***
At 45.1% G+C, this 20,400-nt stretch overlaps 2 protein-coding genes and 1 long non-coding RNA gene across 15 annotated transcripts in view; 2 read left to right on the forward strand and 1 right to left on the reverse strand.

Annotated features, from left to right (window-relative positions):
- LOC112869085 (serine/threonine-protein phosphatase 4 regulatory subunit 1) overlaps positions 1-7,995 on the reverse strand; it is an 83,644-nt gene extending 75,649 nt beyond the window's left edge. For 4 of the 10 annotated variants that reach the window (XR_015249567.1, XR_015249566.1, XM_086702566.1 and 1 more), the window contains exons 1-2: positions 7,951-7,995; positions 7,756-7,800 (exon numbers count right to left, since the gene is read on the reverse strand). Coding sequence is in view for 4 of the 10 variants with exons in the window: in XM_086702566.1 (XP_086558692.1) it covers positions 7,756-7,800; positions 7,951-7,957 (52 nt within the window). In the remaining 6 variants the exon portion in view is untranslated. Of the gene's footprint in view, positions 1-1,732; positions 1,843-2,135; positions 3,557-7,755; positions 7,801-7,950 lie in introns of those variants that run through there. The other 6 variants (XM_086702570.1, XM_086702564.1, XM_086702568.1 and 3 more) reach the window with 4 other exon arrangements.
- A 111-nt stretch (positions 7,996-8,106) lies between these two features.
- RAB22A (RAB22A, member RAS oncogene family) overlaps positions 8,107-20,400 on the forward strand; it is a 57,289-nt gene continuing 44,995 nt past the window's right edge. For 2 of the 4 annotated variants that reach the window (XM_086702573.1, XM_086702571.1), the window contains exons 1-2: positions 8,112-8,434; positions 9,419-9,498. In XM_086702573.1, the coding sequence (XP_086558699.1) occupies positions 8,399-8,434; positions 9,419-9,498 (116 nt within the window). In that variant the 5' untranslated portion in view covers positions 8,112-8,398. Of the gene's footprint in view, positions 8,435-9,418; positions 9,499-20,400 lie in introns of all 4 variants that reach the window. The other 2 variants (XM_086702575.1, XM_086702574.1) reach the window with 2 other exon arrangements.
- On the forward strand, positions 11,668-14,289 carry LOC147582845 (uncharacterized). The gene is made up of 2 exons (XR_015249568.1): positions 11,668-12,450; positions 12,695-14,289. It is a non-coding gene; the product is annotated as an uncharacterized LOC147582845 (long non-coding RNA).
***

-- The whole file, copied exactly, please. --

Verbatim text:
At 45.1% G+C, this 20,400-nt stretch overlaps 2 protein-coding genes and 1 long non-coding RNA gene across 15 annotated transcripts in view; 2 read left to right on the forward strand and 1 right to left on the reverse strand.

Annotated features, from left to right (window-relative positions):
- LOC112869085 (serine/threonine-protein phosphatase 4 regulatory subunit 1) overlaps positions 1-7,995 on the reverse strand; it is an 83,644-nt gene extending 75,649 nt beyond the window's left edge. For 4 of the 10 annotated variants that reach the window (XR_015249567.1, XR_015249566.1, XM_086702566.1 and 1 more), the window contains exons 1-2: positions 7,951-7,995; positions 7,756-7,800 (exon numbers count right to left, since the gene is read on the reverse strand). Coding sequence is in view for 4 of the 10 variants with exons in the window: in XM_086702566.1 (XP_086558692.1) it covers positions 7,756-7,800; positions 7,951-7,957 (52 nt within the window). In the remaining 6 variants the exon portion in view is untranslated. Of the gene's footprint in view, positions 1-1,732; positions 1,843-2,135; positions 3,557-7,755; positions 7,801-7,950 lie in introns of those variants that run through there. The other 6 variants (XM_086702570.1, XM_086702564.1, XM_086702568.1 and 3 more) reach the window with 4 other exon arrangements.
- A 111-nt stretch (positions 7,996-8,106) lies between these two features.
- RAB22A (RAB22A, member RAS oncogene family) overlaps positions 8,107-20,400 on the forward strand; it is a 57,289-nt gene continuing 44,995 nt past the window's right edge. For 2 of the 4 annotated variants that reach the window (XM_086702573.1, XM_086702571.1), the window contains exons 1-2: positions 8,112-8,434; positions 9,419-9,498. In XM_086702573.1, the coding sequence (XP_086558699.1) occupies positions 8,399-8,434; positions 9,419-9,498 (116 nt within the window). In that variant the 5' untranslated portion in view covers positions 8,112-8,398. Of the gene's footprint in view, positions 8,435-9,418; positions 9,499-20,400 lie in introns of all 4 variants that reach the window. The other 2 variants (XM_086702575.1, XM_086702574.1) reach the window with 2 other exon arrangements.
- On the forward strand, positions 11,668-14,289 carry LOC147582845 (uncharacterized). The gene is made up of 2 exons (XR_015249568.1): positions 11,668-12,450; positions 12,695-14,289. It is a non-coding gene; the product is annotated as an uncharacterized LOC147582845 (long non-coding RNA).